I clearly made a mistake.

All of a sudden I was at the starting line of a 5k after deciding seven hours earlier I’d give it a shot. I did zero prep road work. I do hike South Mountain twice a week and jog all of the flat areas and most of the inclines.

But the last thing I am is a runner.

I haven’t been anywhere near a starting line since 2006 when Haile Gebrselassie set the half-marathon record at the Rock ‘n’ Roll marathon and I was in front of him in the media vehicle and participated in the second Pat’s Run a few months later.

Before that my running resume consisted of running laps when a coach was mad at me (or the team) or if I was overweight for wrestling 25 years ago.

And yet there I was at 6:30 in the morning on Saturday with about 200 other participants at Desert Vista waiting to run around the school. TWICE. I got around the first time and thought it was over until one of the supporters said ‘You are half way done.’

I just about called it quits. And no one mentioned there were going to be a couple of inclines that mixed among the course.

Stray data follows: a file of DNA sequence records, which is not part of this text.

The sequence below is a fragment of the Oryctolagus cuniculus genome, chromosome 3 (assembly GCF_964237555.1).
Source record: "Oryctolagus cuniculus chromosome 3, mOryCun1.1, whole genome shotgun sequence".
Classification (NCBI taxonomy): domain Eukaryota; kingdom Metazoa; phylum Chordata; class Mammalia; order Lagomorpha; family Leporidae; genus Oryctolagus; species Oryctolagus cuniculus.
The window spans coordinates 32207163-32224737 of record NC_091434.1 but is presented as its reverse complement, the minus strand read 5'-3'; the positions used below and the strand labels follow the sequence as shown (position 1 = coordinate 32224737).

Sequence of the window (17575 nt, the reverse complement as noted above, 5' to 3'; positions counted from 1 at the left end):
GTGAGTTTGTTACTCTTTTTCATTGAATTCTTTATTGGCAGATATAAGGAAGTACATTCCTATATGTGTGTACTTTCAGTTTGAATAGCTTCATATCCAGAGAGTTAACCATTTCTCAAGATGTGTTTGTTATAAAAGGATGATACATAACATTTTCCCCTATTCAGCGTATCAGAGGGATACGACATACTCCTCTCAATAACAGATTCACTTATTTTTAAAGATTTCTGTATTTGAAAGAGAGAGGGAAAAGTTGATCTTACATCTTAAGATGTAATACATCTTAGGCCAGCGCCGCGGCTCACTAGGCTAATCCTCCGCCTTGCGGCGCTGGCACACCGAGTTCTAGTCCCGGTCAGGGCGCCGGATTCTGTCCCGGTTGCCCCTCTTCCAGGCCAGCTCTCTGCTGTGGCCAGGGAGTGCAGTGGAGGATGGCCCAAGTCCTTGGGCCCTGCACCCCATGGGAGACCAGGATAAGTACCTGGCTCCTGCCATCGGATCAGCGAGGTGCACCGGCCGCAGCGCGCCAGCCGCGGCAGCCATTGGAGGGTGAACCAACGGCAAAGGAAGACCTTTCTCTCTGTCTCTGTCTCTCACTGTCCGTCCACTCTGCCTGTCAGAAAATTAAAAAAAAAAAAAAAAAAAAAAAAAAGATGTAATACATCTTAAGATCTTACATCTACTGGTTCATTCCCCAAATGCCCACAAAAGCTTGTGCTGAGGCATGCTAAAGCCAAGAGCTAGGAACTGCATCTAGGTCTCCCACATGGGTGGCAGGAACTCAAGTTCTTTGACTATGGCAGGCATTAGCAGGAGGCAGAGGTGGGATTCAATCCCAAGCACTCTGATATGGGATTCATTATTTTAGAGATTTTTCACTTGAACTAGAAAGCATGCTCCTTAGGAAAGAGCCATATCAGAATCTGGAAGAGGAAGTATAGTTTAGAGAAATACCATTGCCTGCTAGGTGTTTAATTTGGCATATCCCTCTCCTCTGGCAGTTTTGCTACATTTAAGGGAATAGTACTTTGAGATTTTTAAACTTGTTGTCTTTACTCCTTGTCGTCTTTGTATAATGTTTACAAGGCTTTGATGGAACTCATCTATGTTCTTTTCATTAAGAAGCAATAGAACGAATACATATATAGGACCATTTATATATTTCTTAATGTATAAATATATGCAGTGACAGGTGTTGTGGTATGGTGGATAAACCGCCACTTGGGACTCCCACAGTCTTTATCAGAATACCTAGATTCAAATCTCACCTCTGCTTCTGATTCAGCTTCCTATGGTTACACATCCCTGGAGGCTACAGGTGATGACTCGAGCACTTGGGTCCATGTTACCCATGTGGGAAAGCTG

I digress.

Despite all of that, it wasn’t the mistake I made.

That was not getting to know Pat Quinn enough.

In my job I am making countless trips to Desert Vista and Mountain Pointe, along with most of the school’s on the athletic schedule, during the school year. One of the things I enjoy about it is taking a minute to talk to a lot of the people I come across.

I am there for the athletes and coaches, but there are so many other friendly faces and they have a lot snipets to share. Unfortunately, I never really talked to Quinn, the Desert Vista security guard who the run honored for the second year after he had a heart attack at the school.

We always acknowledged each other there but for whatever reason we never engaged in a conversation and it is clear I am a lesser person for it.

All of the support the community has shown the last two years for this event has been special. The words everyone uses to describe the man are glowing. He would have been a good one to sidle up to and talk with for a few minutes on one of my trips to Desert Vista.

It’s another reminder – along with the two separate memorial services my wife and I attended this week – that we never know when our time might be up.

Forgetting that message is a mistake no one should make.

Contact writer: (480) 898-7915 or Jskoda@ahwatukee.com. Follow him on Twitter @JSkodaAFN.


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